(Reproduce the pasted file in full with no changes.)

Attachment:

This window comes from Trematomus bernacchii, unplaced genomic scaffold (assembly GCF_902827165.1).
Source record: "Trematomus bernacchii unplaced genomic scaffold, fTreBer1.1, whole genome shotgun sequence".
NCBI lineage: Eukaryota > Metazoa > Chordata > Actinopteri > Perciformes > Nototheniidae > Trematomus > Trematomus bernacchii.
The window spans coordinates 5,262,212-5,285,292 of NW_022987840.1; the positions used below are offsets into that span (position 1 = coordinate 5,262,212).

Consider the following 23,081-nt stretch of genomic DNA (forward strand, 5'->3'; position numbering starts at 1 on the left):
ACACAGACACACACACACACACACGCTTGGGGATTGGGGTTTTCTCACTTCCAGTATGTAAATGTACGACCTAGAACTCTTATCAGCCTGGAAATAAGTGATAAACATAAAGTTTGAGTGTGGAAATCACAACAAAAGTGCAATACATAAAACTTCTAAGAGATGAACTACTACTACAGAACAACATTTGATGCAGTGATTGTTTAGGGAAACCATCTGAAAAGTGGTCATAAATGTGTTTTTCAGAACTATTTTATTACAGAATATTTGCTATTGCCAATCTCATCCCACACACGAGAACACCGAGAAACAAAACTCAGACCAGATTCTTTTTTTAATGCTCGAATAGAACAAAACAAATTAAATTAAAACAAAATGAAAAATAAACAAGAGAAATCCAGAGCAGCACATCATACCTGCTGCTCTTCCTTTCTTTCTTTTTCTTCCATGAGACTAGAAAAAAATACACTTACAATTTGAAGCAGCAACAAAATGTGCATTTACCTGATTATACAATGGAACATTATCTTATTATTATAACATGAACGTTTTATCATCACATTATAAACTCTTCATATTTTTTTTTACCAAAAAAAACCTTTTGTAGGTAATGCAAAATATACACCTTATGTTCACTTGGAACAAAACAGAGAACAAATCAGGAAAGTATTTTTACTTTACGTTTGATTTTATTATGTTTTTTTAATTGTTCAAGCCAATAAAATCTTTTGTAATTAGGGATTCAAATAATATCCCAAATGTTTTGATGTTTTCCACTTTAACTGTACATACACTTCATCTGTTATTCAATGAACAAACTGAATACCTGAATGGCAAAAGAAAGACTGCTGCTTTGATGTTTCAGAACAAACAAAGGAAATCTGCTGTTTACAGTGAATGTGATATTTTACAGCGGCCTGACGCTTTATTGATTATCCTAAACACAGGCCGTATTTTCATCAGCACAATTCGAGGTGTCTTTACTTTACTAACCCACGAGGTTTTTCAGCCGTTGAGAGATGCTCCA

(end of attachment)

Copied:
This window comes from Trematomus bernacchii, unplaced genomic scaffold (assembly GCF_902827165.1).
Source record: "Trematomus bernacchii unplaced genomic scaffold, fTreBer1.1, whole genome shotgun sequence".
NCBI lineage: Eukaryota > Metazoa > Chordata > Actinopteri > Perciformes > Nototheniidae > Trematomus > Trematomus bernacchii.
The window spans coordinates 5,262,212-5,285,292 of NW_022987840.1; the positions used below are offsets into that span (position 1 = coordinate 5,262,212).

Consider the following 23,081-nt stretch of genomic DNA (forward strand, 5'->3'; position numbering starts at 1 on the left):
ACACAGACACACACACACACACACGCTTGGGGATTGGGGTTTTCTCACTTCCAGTATGTAAATGTACGACCTAGAACTCTTATCAGCCTGGAAATAAGTGATAAACATAAAGTTTGAGTGTGGAAATCACAACAAAAGTGCAATACATAAAACTTCTAAGAGATGAACTACTACTACAGAACAACATTTGATGCAGTGATTGTTTAGGGAAACCATCTGAAAAGTGGTCATAAATGTGTTTTTCAGAACTATTTTATTACAGAATATTTGCTATTGCCAATCTCATCCCACACACGAGAACACCGAGAAACAAAACTCAGACCAGATTCTTTTTTTAATGCTCGAATAGAACAAAACAAATTAAATTAAAACAAAATGAAAAATAAACAAGAGAAATCCAGAGCAGCACATCATACCTGCTGCTCTTCCTTTCTTTCTTTTTCTTCCATGAGACTAGAAAAAAATACACTTACAATTTGAAGCAGCAACAAAATGTGCATTTACCTGATTATACAATGGAACATTATCTTATTATTATAACATGAACGTTTTATCATCACATTATAAACTCTTCATATTTTTTTTTACCAAAAAAAACCTTTTGTAGGTAATGCAAAATATACACCTTATGTTCACTTGGAACAAAACAGAGAACAAATCAGGAAAGTATTTTTACTTTACGTTTGATTTTATTATGTTTTTTTAATTGTTCAAGCCAATAAAATCTTTTGTAATTAGGGATTCAAATAATATCCCAAATGTTTTGATGTTTTCCACTTTAACTGTACATACACTTCATCTGTTATTCAATGAACAAACTGAATACCTGAATGGCAAAAGAAAGACTGCTGCTTTGATGTTTCAGAACAAACAAAGGAAATCTGCTGTTTACAGTGAATGTGATATTTTACAGCGGCCTGACGCTTTATTGATTATCCTAAACACAGGCCGTATTTTCATCAGCACAATTCGAGGTGTCTTTACTTTACTAACCCACGAGGTTTTTCAGCCGTTGAGAGATGCTCCA